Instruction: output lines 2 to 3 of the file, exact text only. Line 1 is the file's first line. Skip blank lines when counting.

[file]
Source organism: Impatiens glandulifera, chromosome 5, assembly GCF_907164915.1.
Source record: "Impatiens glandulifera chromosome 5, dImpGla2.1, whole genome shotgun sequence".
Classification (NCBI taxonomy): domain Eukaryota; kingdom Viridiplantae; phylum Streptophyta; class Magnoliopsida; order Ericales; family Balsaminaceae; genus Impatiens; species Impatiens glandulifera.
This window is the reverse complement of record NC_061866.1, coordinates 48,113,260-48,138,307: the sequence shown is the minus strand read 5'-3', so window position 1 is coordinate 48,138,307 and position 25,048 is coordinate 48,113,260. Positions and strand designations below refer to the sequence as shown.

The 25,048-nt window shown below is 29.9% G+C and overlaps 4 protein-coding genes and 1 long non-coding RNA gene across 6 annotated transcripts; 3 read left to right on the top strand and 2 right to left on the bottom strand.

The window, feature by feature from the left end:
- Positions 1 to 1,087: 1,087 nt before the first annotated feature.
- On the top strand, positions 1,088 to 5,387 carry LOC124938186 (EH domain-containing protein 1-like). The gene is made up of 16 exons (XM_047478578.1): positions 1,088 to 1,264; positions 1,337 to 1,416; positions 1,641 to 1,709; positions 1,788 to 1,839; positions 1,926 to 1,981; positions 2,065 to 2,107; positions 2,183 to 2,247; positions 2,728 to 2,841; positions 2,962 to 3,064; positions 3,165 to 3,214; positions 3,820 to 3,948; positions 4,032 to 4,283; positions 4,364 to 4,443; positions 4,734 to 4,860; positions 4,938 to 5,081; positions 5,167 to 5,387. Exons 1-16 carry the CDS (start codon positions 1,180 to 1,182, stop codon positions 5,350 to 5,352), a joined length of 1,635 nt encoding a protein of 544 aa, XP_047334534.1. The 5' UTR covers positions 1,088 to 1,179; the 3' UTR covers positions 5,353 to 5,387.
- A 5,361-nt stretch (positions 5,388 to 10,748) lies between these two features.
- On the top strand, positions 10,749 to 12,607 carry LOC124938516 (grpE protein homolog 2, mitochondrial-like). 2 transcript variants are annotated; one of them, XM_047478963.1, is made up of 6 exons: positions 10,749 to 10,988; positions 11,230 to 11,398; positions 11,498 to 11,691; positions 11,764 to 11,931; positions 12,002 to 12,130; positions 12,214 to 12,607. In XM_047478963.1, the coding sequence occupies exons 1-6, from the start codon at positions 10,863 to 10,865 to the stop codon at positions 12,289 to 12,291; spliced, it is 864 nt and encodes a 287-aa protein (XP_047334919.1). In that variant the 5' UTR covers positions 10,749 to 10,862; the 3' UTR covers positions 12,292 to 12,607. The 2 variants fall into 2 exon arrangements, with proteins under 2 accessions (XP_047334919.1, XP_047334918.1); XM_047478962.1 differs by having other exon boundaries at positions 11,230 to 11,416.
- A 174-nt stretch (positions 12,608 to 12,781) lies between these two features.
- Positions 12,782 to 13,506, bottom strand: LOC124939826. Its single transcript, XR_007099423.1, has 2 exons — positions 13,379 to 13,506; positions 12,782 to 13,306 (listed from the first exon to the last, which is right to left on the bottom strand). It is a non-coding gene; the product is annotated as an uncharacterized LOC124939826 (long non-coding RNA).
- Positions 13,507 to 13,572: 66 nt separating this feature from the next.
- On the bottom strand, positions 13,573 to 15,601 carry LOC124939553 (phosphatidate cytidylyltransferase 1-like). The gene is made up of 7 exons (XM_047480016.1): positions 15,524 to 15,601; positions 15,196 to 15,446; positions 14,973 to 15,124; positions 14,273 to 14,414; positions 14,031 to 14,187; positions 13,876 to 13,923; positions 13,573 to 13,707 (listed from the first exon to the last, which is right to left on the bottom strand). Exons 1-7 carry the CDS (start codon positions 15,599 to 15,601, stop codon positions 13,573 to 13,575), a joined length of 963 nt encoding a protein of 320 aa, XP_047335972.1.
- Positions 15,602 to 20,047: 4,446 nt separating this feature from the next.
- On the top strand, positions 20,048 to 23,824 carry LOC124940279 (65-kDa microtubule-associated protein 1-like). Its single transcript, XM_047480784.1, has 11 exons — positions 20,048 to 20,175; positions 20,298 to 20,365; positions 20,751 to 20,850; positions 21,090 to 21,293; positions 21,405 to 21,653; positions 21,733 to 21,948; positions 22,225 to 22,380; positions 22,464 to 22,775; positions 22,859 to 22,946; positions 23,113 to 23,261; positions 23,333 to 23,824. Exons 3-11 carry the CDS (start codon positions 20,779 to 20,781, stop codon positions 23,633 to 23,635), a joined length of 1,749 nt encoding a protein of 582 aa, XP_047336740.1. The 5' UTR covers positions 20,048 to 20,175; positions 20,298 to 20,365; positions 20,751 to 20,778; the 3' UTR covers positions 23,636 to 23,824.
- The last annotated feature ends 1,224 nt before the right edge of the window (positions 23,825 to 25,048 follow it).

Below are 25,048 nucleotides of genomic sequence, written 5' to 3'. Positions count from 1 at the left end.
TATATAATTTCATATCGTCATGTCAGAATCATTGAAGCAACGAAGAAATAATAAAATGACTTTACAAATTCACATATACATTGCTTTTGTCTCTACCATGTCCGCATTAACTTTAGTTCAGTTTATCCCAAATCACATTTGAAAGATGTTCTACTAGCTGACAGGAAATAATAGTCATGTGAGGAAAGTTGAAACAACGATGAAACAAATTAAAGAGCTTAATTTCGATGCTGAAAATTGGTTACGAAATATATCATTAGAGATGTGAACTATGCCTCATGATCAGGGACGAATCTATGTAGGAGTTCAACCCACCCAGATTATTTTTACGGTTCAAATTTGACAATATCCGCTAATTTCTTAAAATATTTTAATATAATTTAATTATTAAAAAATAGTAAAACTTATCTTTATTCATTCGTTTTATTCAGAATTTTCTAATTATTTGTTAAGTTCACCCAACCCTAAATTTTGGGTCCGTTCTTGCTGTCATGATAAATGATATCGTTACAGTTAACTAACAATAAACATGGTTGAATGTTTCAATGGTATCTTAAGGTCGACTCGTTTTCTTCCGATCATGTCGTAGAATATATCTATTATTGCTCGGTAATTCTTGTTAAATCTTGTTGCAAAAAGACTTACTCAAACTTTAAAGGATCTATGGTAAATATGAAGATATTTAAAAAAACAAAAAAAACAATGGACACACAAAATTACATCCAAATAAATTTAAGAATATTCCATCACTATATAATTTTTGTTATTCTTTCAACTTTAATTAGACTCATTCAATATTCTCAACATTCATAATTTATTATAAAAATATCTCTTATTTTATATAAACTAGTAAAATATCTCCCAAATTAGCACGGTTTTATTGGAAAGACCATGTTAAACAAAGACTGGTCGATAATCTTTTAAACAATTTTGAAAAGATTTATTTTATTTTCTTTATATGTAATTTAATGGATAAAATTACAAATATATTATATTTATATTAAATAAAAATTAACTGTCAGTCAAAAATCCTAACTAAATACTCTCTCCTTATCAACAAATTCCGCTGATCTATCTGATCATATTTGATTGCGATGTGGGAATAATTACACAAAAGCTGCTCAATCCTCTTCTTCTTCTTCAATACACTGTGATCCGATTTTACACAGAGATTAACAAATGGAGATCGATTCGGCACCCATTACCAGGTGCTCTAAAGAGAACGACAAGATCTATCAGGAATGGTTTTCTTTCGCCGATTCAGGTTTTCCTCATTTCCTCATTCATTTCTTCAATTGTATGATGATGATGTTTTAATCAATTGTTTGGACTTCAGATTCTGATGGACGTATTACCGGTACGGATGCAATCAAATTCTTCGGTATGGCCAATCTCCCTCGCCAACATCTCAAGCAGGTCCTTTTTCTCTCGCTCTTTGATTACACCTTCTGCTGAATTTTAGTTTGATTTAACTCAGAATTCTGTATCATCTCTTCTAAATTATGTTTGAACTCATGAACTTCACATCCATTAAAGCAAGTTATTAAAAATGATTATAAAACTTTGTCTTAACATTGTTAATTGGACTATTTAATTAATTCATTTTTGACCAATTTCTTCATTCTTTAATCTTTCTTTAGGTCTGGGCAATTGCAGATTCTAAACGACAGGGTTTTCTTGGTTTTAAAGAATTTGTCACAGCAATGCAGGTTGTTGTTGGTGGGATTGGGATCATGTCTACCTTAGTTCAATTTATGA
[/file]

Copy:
Source record: "Impatiens glandulifera chromosome 5, dImpGla2.1, whole genome shotgun sequence".
Classification (NCBI taxonomy): domain Eukaryota; kingdom Viridiplantae; phylum Streptophyta; class Magnoliopsida; order Ericales; family Balsaminaceae; genus Impatiens; species Impatiens glandulifera.